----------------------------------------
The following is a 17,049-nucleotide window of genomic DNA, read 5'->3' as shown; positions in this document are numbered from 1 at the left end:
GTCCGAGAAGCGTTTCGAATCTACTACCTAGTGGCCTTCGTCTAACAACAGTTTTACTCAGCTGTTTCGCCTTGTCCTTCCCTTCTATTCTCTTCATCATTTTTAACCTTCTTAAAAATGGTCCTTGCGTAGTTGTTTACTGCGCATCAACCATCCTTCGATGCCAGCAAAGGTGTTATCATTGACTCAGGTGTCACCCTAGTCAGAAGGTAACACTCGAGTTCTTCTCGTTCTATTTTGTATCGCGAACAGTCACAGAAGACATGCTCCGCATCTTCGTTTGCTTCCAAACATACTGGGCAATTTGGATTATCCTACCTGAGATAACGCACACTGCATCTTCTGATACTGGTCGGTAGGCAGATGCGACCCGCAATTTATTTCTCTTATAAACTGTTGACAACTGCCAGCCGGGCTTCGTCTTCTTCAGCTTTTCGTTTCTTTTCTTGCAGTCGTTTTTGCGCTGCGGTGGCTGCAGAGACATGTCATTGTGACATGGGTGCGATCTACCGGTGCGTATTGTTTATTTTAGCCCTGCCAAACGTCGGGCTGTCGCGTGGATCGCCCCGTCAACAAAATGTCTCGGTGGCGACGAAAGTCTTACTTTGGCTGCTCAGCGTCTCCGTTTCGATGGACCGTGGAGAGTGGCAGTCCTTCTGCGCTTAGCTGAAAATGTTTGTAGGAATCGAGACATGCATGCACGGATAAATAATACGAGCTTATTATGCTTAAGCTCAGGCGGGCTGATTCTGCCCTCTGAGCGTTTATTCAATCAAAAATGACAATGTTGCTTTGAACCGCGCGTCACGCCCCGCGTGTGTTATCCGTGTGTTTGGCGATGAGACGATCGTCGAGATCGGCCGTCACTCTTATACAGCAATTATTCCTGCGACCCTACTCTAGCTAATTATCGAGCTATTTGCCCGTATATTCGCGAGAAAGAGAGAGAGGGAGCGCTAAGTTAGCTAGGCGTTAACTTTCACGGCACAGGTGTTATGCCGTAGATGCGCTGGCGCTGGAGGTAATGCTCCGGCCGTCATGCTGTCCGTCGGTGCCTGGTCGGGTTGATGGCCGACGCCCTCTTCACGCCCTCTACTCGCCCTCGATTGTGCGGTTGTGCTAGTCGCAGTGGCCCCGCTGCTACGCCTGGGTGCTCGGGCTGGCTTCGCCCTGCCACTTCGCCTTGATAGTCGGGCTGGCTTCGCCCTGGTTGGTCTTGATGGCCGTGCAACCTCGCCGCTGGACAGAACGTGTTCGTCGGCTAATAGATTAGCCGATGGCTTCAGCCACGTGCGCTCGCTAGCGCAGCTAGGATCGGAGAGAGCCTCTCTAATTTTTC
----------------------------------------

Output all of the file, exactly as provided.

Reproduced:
The following is a 17,049-nucleotide window of genomic DNA, read 5'->3' as shown; positions in this document are numbered from 1 at the left end:
GTCCGAGAAGCGTTTCGAATCTACTACCTAGTGGCCTTCGTCTAACAACAGTTTTACTCAGCTGTTTCGCCTTGTCCTTCCCTTCTATTCTCTTCATCATTTTTAACCTTCTTAAAAATGGTCCTTGCGTAGTTGTTTACTGCGCATCAACCATCCTTCGATGCCAGCAAAGGTGTTATCATTGACTCAGGTGTCACCCTAGTCAGAAGGTAACACTCGAGTTCTTCTCGTTCTATTTTGTATCGCGAACAGTCACAGAAGACATGCTCCGCATCTTCGTTTGCTTCCAAACATACTGGGCAATTTGGATTATCCTACCTGAGATAACGCACACTGCATCTTCTGATACTGGTCGGTAGGCAGATGCGACCCGCAATTTATTTCTCTTATAAACTGTTGACAACTGCCAGCCGGGCTTCGTCTTCTTCAGCTTTTCGTTTCTTTTCTTGCAGTCGTTTTTGCGCTGCGGTGGCTGCAGAGACATGTCATTGTGACATGGGTGCGATCTACCGGTGCGTATTGTTTATTTTAGCCCTGCCAAACGTCGGGCTGTCGCGTGGATCGCCCCGTCAACAAAATGTCTCGGTGGCGACGAAAGTCTTACTTTGGCTGCTCAGCGTCTCCGTTTCGATGGACCGTGGAGAGTGGCAGTCCTTCTGCGCTTAGCTGAAAATGTTTGTAGGAATCGAGACATGCATGCACGGATAAATAATACGAGCTTATTATGCTTAAGCTCAGGCGGGCTGATTCTGCCCTCTGAGCGTTTATTCAATCAAAAATGACAATGTTGCTTTGAACCGCGCGTCACGCCCCGCGTGTGTTATCCGTGTGTTTGGCGATGAGACGATCGTCGAGATCGGCCGTCACTCTTATACAGCAATTATTCCTGCGACCCTACTCTAGCTAATTATCGAGCTATTTGCCCGTATATTCGCGAGAAAGAGAGAGAGGGAGCGCTAAGTTAGCTAGGCGTTAACTTTCACGGCACAGGTGTTATGCCGTAGATGCGCTGGCGCTGGAGGTAATGCTCCGGCCGTCATGCTGTCCGTCGGTGCCTGGTCGGGTTGATGGCCGACGCCCTCTTCACGCCCTCTACTCGCCCTCGATTGTGCGGTTGTGCTAGTCGCAGTGGCCCCGCTGCTACGCCTGGGTGCTCGGGCTGGCTTCGCCCTGCCACTTCGCCTTGATAGTCGGGCTGGCTTCGCCCTGGTTGGTCTTGATGGCCGTGCAACCTCGCCGCTGGACAGAACGTGTTCGTCGGCTAATAGATTAGCCGATGGCTTCAGCCACGTGCGCTCGCTAGCGCAGCTAGGATCGGAGAGAGCCTCTCTAATTTTTC